Sometimes you can tell it's a couple out on their first date. Sometimes it's older guys talking about their investments, or younger guys talking about their jobs, or younger women talking about younger guys, or slightly older women talking about office dynamics, or a husband and wife enjoying some scandalous gossip about a neighbor or co-worker. Really, it's any number of combinations of people and they are having bright and animated conversations--they're outside! It's nice out! We're walking/running/pushing a stroller! Yay talking!

And then...mumblers. They don't even pretend to be happy to be there for the benefit of others, much less themselves. They walk around the lake as if it is yet another duty thrust upon them by the misfortune of their horrible lives.

Mumblers are less common than the Missus With The Weekly Schedule In Her Head (that's every 3rd couple, and, full disclosure: I was one of those wives when I had a husband--I knew he didn't give a shit, I just talked for the sake of talking). Mumblers are every 20th couple, give or take. They are becoming more rare, but...if you're patient, they appear. Much less majestic than Lake Harriet's part-time-resident bald eagle, and much easier to photograph, don't really want to take their picture. Or ever see them for any reason other than academic.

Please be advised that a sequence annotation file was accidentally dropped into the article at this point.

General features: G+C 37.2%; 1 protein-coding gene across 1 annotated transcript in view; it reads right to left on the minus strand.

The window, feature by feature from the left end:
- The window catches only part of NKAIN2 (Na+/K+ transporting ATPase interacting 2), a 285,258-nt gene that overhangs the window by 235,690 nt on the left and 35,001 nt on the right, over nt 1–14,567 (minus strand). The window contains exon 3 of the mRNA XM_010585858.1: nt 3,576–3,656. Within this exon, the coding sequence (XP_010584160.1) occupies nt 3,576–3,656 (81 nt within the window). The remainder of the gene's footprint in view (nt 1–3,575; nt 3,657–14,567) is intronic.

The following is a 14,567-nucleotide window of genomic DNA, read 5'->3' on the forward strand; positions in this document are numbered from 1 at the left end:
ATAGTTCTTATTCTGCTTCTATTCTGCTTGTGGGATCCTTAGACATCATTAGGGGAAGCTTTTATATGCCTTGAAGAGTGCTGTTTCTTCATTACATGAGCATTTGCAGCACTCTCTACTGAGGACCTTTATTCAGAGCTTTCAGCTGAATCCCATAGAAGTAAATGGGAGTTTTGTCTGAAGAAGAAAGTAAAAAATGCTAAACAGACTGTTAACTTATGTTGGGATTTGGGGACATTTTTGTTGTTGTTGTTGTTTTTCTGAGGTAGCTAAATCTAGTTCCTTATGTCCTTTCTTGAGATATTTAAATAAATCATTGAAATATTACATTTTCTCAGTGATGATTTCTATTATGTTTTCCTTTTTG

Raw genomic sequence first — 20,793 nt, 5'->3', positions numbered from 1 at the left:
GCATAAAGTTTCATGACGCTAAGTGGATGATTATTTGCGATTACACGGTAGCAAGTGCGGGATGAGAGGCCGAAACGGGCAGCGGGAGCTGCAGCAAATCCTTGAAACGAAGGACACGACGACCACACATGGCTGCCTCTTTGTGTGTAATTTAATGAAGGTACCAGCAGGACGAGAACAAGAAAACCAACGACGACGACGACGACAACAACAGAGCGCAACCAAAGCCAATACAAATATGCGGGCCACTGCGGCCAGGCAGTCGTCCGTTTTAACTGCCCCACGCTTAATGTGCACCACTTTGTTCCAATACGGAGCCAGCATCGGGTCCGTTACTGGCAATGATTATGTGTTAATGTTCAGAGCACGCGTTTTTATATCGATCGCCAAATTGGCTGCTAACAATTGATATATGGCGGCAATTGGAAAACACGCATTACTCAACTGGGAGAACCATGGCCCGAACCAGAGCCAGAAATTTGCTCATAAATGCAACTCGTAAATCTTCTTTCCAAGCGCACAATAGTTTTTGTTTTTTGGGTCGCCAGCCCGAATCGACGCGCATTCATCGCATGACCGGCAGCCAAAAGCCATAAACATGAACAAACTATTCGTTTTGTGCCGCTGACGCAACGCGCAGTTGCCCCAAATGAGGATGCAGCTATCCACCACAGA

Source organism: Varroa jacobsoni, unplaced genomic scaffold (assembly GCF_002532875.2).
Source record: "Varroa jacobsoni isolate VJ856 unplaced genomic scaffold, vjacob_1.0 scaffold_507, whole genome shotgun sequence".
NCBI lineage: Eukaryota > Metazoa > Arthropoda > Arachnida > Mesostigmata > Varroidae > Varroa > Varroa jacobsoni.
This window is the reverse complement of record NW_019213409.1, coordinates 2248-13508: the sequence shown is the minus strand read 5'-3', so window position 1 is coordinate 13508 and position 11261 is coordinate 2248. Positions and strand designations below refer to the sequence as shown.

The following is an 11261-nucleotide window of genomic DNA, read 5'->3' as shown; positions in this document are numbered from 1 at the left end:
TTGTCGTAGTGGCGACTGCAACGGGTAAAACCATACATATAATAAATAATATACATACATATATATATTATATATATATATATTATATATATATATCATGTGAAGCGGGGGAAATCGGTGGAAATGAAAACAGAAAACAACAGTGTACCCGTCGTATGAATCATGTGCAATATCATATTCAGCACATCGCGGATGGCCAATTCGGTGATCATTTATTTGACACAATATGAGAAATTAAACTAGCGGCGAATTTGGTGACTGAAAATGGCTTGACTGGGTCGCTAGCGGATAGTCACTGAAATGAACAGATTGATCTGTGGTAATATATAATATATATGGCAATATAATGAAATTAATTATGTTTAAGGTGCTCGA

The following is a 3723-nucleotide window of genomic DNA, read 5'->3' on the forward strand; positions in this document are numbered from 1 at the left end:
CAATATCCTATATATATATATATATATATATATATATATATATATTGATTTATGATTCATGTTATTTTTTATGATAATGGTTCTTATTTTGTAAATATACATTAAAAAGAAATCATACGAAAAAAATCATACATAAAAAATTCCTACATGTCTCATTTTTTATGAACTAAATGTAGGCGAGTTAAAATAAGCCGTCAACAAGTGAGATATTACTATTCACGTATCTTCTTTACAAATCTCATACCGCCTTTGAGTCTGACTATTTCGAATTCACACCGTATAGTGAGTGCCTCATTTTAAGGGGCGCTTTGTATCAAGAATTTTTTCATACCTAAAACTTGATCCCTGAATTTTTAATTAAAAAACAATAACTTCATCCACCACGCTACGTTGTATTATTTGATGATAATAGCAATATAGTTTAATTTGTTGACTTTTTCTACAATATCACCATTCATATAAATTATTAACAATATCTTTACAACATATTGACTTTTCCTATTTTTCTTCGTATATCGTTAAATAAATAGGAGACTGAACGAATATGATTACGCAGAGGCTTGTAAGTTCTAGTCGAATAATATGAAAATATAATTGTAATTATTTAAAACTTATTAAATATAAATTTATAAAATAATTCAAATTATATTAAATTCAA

I walked home with the mumblers in mind and got a call from my friend, who wanted to complain about her date. She was right to complain--the man sounded like somebody NOBODY should date. She sounds defeated and hints she is ready to settle. She doesn't like being single and is ready to settle for just anyone.

Don't do it, girl...don't become a mumbler.

When I see the mumblers and hear the sad dating stories of my friend, I'm happy to be "single-and-not-really-looking."

Very happy.

Look at my house: It's my sanctuary. No one to resent, and very little frustration in living alone, except for, "Why isn't there a man here to take out the trash/go to shows with me/have great sex?" I can open my own jars and get things off of high shelves and pay my own bills. I can do what I want to do all day every day and not worry about who might get pissed off about it.

Yes, dinner is chicken and broccoli. Yes, I ate the same thing yesterday. Don't care.

I wish more women realized these things--all of the things of which they are quite capable, and I wish women (and men) closely guarded the things that bring them joy instead of giving them up as a part of a relationship contract. If they did, even if they decided to get into a relationship, with this knowledge and attitude it would make it a better relationship. Not settling. No mumbling.

Maybe when I give this advice, I'm just looking for more single friends to hang out with me--that assessment does have some merit. After all, it doesn't have to be a man going to shows with me--they can just be there for the trash and the sex parts. I can go to shows with girls I have hoodwinked into giving up on relationships. This definitely works in my favor.

And we can go to shows sit and complain about our lack of relationships.

But we won't be mumbling.